My dad told me that the umpires’ calls were a part of the game, that their calls evened out over time, and that resistance was futile. But today you may have a conversation with your children about whether umpires are really, as Christy thought, a necessary evil. Some umpires fear that instant replay, QuesTec, radar guns and other technology are threatening to de-humanize their job and turn the men in blue into Borgs. QuesTec, derived from U.S. military technology for tracking ballistic missiles and aerial mapping is already part of the Umpire Information System (UIS) used in the major leagues to monitor umpires’ ball and strike calls and to evaluate the performance of umpires. MLB seems enthusiastic about the system  and claims it is already improving the performance of umpires.  The 2008 decision to install instant replay for close and contested home runs  is seen by some as the first step in removing the human element from umpiring the game.

Robert Adair, the Yale physicist and baseball fan who wrote the seminal work on the physics of baseball, sees as inevitable the replacement of umpires with technology.  But if that happens, who would we yell at, who would a player turn to in disgust after taking strike three, and whose shoes would the managers kick dirt on?  Even Mathewson might prefer the “necessary evil” to be a human.

The cyber-umpire could communicate calls through the scoreboard, but my guess is that the secondary but essential roles require a cyborg or android presence on the field to convey decisions, endure tantrums, and perform the “yer outa here” spin-and-point toward the showers. But a great deal will be lost. It just won’t seem the same to shout, “Ump, your optical circuit is malfunctioning!”  There is also the very real possibility, especially if it is Windows-based, that fans will hack into the software and disable or re-program the androids to favor their team. What would Casey’s fans roar – “Unplug the ump, Unplug the ump”?

It will be enough to make real fans pine for Tim McClelland.

posted by Bob

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One comment on “Tagging the Ump

  1. buckeye9 says:

    I think that you did get to the point of the argument eventually, which is: is the purpose of officiating to determine, with the best available precision,
    what the correct call is? Or, as you argue, is it an imperfect part of an imperfect game? (And baseball has fairly wide variance when compared to other sports – non standard field/stadium dimensions, AL/NL
    differences, both of which have a material effect on the outcome of a given game) I might agree that preserving umpires has value in the same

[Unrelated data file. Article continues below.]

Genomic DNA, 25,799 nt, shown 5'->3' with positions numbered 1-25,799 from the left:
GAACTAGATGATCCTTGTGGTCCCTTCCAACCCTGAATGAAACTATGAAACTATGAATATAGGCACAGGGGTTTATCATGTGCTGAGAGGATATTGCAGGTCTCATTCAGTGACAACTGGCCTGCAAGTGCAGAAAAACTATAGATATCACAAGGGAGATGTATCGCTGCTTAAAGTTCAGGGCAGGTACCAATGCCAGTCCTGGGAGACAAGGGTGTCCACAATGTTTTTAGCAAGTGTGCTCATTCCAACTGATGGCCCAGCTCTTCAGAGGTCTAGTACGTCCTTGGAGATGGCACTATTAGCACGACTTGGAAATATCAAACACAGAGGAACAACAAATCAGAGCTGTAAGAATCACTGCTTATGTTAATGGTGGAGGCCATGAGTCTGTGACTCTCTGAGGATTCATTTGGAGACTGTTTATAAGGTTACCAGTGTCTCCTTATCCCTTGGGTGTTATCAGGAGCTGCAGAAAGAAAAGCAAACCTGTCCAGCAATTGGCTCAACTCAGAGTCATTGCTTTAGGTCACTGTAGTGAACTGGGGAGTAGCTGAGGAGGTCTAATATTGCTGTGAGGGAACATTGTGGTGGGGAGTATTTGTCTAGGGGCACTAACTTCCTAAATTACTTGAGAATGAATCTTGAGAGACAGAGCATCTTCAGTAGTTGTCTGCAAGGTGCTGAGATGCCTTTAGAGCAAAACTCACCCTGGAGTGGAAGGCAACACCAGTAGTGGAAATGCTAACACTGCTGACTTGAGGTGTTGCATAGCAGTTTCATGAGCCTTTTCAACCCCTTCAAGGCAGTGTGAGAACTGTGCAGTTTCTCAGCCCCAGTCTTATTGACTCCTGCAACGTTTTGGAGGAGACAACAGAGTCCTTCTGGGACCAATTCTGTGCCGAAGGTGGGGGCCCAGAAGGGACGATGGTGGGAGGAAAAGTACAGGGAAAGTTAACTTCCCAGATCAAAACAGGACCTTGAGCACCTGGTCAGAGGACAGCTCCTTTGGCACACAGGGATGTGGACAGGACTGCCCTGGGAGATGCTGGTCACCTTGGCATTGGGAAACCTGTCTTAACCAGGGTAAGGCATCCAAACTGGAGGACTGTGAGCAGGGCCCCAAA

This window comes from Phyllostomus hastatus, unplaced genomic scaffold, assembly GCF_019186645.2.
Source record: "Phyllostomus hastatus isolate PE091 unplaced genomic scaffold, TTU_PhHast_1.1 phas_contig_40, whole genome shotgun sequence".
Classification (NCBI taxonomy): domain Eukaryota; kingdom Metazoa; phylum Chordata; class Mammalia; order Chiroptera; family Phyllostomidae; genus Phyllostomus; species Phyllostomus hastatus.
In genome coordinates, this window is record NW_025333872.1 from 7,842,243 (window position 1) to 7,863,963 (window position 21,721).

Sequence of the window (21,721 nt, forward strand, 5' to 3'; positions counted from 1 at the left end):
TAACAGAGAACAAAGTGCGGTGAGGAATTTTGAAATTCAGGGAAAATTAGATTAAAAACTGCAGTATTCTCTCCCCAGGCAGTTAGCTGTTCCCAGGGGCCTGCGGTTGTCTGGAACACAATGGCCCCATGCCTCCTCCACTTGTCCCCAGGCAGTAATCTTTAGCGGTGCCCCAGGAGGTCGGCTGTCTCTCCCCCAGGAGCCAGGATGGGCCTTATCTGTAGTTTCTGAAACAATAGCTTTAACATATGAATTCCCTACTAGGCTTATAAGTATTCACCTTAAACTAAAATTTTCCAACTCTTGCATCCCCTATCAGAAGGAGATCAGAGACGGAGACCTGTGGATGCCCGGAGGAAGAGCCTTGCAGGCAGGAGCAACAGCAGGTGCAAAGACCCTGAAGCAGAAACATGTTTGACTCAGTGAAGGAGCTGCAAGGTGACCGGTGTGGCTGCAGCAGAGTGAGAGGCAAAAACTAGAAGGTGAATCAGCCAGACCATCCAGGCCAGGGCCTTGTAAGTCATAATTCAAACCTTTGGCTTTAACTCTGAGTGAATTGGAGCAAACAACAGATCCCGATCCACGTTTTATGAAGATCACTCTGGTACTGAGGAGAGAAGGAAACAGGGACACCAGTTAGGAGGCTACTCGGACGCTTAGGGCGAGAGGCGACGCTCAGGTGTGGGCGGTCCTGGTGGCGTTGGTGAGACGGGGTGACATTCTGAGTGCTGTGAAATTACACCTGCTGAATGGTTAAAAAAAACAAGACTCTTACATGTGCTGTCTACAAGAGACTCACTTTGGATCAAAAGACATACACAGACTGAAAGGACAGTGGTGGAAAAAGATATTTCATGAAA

way that mandating wooden bats does (and even banning PEDs) – but I don’t think that human umpires are anything other than a character-enhancing holdover.

    Logically, umpires were created because the players could not realistically call the plays they were involved in, and maybe not be trusted to do so, either – but they were created to make calls as accurately as possible. The long training required to become a MLB ump is also a reflection of the league’s desire to produce highly accurate results. In other words, the sport has always sought the best technology to provide the best called games. If baseball had been
    invented yesterday, I doubt there’d even be a question of whether replay should be allowed or not – they might even implant RFID devices in baseballs to determine relative position with baselines and possibly
    strike zones. Further, I don’t think the rules have stipulations such as “The batter is considered out if he is tagged prior to touching the base, or if the umpire misjudges the tag and calls him out anyway.”
    It’s called a blown call because it’s wrong, not because there’s an element of interpretation; they’re not judging art, they’re declaring fact. In every aspect – from sports nutrition to training regimens,
    from analyzing film to sabermetrics – baseball ruthlessly seeks the truth, probably because there’s a lot of money to be made – and officiating isn’t any different.

    So I think your argument is stronger if you’d stated first that umps are like wooden bats and Green Monsters and Cracker Jacks and hand-written letters – less efficient, sort of charming nuances in life that prevent everything from becoming a cold exercise in efficiency without edifice. Since baseball is a pastime anyway, it’s probably a good argument to
    make.

    Posted on behalf of LTJG Wayland